The Republican Party has mounted a sustained attack on the social safety net, pushing the idea that people shouldn’t be obligated to support one another. The blossoming of the freelance economy has fractured the workplace even further, and so not only has it become harder to earn a living, but it’s also reinforced the sense that one must go it alone and compete against fellow workers instead of fighting on their behalf?—?many people no longer even have real coworkers. And companies like Uber are backed by Democratic operatives, as well, so it’s a bipartisan problem.

Uber CEO Travis Kalanick at the Oscars. | Pascal Le Segretain/Getty Images

A story in the Harvard Business Review last year put some numbers on the workplace empathy problem. It cited a recent study of people in various service professions that suggested our current labor arrangement is exhausting our humanity. “People who reported workplace behaviors such as ‘taking time to listen to coworkers’ problems and worries’ and helping others who have heavy workloads’ felt less capable of connecting with their families. They felt emotionally drained and burdened by work-related demands.”

Sure, Harvey is making over $5 million to play baseball, not driving an Uber or doing odd jobs as a Taskrabbit. So he’s not exactly living paycheck to paycheck, and doesn’t really need our sympathy. Still, as it turns out, he’s spending the night at the club drinking away heartbreak until late in the night, which is something we can all relate to. But more importantly, Harvey is still an employee, and while a well-compensated one, he’s at the mercy of billionaire ball club owners.

Somehow we’ve become more likely to side with billionaires than athletes: when Quicken Loans billionaire Dan Gilbert wrote his famous Comic Sans letter ripping LeBron James for leaving the Cleveland Cavaliers for Miami, millions cheered. Kevin Durant was similarly scathed last summer for jumping from Oklahoma City to Oakland, and he wasn’t a hometown hero. Durant was simply exercising a choice to play for a team that gave him a better chance to win.

Who can blame him? Fans?—?that’s who. There are 20 billionaire owners in the NBA alone, yet Durant?—?a single player looking out for himself in accordance with the rules of a signed collective-bargaining agreement?—?got the heat.

“I think an even deeper transformation [than the decline in unions] has been a shift in how fans are invited to understand and engage with baseball and other sports,” Professor Gilbert says. “More and more, we follow the business of sports as itself a critical part of the action. Spectacles like the NFL draft and, to a lesser degree, the baseball winter meetings, are front page news in the sports world. More and more, fans are put in the position of viewing sports from the perspective of management.”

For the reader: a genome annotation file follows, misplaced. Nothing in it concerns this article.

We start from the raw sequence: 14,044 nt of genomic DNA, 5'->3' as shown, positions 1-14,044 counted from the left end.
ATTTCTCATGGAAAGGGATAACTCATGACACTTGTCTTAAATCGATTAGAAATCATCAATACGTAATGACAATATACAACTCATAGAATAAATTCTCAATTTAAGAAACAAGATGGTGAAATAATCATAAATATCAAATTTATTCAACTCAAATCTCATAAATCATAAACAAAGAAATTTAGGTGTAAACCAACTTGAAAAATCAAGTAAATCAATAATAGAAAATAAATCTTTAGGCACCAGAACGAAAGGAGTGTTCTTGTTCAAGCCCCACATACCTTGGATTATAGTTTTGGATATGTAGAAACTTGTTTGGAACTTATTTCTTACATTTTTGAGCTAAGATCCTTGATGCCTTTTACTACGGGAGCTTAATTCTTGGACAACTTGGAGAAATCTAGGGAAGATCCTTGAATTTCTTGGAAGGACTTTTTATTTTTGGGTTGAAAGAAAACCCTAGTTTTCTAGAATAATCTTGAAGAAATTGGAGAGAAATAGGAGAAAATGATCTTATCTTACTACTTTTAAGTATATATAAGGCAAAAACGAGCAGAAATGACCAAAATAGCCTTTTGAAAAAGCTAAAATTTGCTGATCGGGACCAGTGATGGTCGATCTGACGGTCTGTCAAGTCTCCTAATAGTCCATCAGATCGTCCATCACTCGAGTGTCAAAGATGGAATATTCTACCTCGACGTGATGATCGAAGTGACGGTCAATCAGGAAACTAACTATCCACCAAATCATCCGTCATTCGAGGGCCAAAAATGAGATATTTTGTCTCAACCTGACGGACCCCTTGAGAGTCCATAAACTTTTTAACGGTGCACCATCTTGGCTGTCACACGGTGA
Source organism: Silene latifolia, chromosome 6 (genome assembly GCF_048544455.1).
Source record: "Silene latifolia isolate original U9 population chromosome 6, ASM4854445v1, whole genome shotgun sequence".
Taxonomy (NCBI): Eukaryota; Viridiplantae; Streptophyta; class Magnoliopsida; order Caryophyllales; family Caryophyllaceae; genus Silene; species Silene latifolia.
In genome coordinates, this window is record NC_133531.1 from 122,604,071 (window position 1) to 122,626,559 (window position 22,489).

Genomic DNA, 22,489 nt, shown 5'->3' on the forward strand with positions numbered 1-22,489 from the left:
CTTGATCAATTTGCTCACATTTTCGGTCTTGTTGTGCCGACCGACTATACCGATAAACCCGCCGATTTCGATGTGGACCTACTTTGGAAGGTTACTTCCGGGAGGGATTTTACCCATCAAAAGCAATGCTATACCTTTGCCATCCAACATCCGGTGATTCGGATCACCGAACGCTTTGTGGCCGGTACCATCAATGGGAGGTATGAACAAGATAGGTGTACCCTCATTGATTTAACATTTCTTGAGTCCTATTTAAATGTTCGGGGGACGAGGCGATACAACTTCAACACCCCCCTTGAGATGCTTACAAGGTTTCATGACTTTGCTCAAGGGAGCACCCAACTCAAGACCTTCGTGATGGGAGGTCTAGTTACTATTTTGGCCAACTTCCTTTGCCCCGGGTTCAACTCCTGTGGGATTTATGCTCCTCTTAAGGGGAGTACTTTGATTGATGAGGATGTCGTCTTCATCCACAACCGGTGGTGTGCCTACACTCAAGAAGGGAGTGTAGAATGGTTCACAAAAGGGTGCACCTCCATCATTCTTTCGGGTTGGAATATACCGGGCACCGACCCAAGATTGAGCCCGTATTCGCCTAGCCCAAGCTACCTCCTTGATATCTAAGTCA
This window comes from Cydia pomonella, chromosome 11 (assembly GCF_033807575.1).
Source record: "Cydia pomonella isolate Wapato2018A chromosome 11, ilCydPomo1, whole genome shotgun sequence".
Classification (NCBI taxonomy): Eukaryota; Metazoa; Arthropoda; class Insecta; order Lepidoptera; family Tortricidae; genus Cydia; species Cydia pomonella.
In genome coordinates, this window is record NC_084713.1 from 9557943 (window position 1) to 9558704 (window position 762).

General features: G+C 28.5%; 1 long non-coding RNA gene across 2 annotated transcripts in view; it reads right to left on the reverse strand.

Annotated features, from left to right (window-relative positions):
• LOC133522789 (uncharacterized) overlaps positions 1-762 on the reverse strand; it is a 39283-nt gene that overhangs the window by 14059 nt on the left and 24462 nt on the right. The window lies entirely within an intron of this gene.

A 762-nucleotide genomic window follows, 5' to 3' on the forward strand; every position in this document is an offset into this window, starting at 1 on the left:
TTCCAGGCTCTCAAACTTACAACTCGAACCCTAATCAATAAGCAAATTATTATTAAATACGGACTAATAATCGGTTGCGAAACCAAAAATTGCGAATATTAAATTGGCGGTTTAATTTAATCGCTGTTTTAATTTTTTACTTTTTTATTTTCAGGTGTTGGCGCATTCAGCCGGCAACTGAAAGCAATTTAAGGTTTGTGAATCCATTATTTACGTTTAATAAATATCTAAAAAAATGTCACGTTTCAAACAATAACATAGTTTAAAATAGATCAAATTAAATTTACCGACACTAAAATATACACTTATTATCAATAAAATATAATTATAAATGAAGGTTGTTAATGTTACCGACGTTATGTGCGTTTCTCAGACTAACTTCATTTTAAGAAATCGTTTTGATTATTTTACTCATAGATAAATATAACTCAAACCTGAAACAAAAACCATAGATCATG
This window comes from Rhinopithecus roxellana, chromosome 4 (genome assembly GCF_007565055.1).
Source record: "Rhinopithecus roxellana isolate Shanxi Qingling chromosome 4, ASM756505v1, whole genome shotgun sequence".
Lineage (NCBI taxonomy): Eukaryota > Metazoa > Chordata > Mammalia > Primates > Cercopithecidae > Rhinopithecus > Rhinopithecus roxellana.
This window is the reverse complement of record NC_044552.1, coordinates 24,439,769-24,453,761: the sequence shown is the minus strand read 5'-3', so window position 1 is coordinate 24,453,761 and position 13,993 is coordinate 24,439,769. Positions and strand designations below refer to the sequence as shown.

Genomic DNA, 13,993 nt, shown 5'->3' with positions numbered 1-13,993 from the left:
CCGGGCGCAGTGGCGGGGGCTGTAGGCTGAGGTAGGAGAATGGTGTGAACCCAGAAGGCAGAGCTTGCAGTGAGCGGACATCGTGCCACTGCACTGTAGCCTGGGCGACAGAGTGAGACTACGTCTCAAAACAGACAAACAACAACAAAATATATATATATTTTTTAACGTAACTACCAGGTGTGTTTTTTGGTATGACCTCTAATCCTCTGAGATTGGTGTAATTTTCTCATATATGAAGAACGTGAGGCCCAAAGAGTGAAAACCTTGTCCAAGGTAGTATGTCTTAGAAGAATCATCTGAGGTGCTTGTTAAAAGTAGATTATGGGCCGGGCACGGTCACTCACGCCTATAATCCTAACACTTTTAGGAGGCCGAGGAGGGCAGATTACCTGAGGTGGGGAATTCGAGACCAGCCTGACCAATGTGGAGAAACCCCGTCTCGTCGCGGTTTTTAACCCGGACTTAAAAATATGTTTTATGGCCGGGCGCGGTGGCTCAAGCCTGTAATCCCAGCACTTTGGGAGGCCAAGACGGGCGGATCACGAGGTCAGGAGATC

That makes us ruthless, always hoping that players make less than owners are willing to pay, even though owners, again, are mostly billionaires. That’s especially true in baseball, which has no hard salary cap. This attitude is reflective of the way we view one another, in our day-to-day lives, whether we’re on hourly wages, fixed income or in the middle class.

The double standard does work both ways, to some degree. Athletes who have trouble with the law are often given second chances that normal people with criminal records or a history of legal trouble are rarely afforded; Michael Vick came back to the NFL after serving time for running a dogfighting ring, and plenty of pros are accused of domestic violence, serve a suspension and are then welcomed back to their teams.

In fact, the Mets have two players who have been accused of hitting their wives in the last two off-seasons. I was very uncomfortable with the team signing Jose Reyes last year after his suspension, but fans welcomed the old great back to the team to fill what the author Stanley Teitelbaum calls “hero hunger.”

Then again?—?as painful as it can be to acknowledge it in those circumstances?—?society is supposed to allow people back in after committing crimes (or being accused of crimes). Even the idea that someone should be banned from working after paying the price for their off-the-field actions smacks of the inherently conservative law-and-order worldview that gave rise to private prisons and purging freed felons from the voter rolls.

It’s a lot to extrapolate from a short suspension of a baseball player. But seeing Harvey publicly shamed during a press conference a few days later made me think of just how powerless we all are against the will and wrath of employers, and choosing to participate in the Coliseum-like backlash only makes us all even more fractured and weak.